OPINION

Asylum politics

The percentage is similar in both cases. And so is the reaction: shock and anger. Greece?s asylum recognition rate, concerning mainly applicants from Asia and Africa, is barely over 0.1 percent. Meanwhile, the number of times that the Greek Parliament has lifted the so-called deputies? ?asylum,? or the immunity for politicians from prosecution, stands at zero.

In both cases – political asylum and parliamentary immunity (which could be seen as customary or institutional) – there is no shortage of excuses. If the pile of uninvestigated claims for political asylum is growing (the number is already over 46,000), the reason for this should not be attributed to inadequate infrastructure, as is usually done.

A fundamental reason behind this huge failure lies in the deep prejudice of the authorities and institutions which, turning their back on the evidence of a tortured body, only have an eye out for the ?cunning? immigrants who lodge claim after claim just to buy time. The extremists among them, the theory goes, sew their lips together merely in order to get the attention of the international community.

As for the refusal to lift the ?asylum? status of Greece?s accountable deputies, a single excuse is said to be enough. Given that man has been defined as a political animal and given that deputies are men, then all their acts are political – even a hooligan-style invasion of a soccer field, a traffic offense (which may have cost a human life), the granting of a work permit to someone who fulfills none of the official qualifications (of course the sponsor happens to have been appointed general secretary of sports), or carrying out construction work without a license.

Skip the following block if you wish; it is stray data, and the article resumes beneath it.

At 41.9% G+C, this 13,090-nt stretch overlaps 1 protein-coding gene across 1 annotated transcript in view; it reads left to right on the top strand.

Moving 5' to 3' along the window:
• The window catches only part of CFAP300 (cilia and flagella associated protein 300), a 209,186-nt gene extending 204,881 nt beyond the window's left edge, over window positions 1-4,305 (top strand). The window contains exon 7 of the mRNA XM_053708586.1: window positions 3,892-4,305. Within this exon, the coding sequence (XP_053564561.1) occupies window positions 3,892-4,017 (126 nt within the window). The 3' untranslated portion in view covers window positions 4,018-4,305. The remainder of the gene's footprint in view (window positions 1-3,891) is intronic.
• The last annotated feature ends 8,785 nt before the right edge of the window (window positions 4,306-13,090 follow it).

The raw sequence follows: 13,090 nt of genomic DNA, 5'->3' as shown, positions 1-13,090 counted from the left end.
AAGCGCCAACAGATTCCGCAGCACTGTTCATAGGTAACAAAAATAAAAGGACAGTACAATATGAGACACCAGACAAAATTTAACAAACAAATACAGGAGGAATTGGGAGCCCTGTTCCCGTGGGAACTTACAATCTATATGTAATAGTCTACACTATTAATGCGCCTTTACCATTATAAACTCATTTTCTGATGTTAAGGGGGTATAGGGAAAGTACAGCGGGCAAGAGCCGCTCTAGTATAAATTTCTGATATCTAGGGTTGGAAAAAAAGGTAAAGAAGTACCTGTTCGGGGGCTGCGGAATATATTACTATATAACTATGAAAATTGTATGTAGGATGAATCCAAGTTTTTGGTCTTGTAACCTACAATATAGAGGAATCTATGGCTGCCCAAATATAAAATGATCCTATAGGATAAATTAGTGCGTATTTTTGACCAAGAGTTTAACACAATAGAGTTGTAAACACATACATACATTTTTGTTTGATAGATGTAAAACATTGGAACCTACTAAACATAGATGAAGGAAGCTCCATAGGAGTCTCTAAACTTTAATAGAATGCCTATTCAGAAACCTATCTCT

Putting together what the law says about the ?deputies? responsibility? and the adaptations made to the statute of limitations (with bipartisan consensus) leads to three conclusions: first, that with regard to the Vatopedi land swap and the Siemens bribery scandals, voters will just have to get used to their ignorance and anger while those who benefited from the dodgy deals will get away with their rewards. Secondly, any news reports concerning the wrongdoing and punishment of politicians will come from abroad – the UK, Japan or Iceland. Thirdly, whenever we do get a taste of justice here, it will be in cases concerning those whose political careers are over – such as former Socialist cadres Akis Tsochatzopoulos or Anastasios Mantelis – who will be hung out to dry.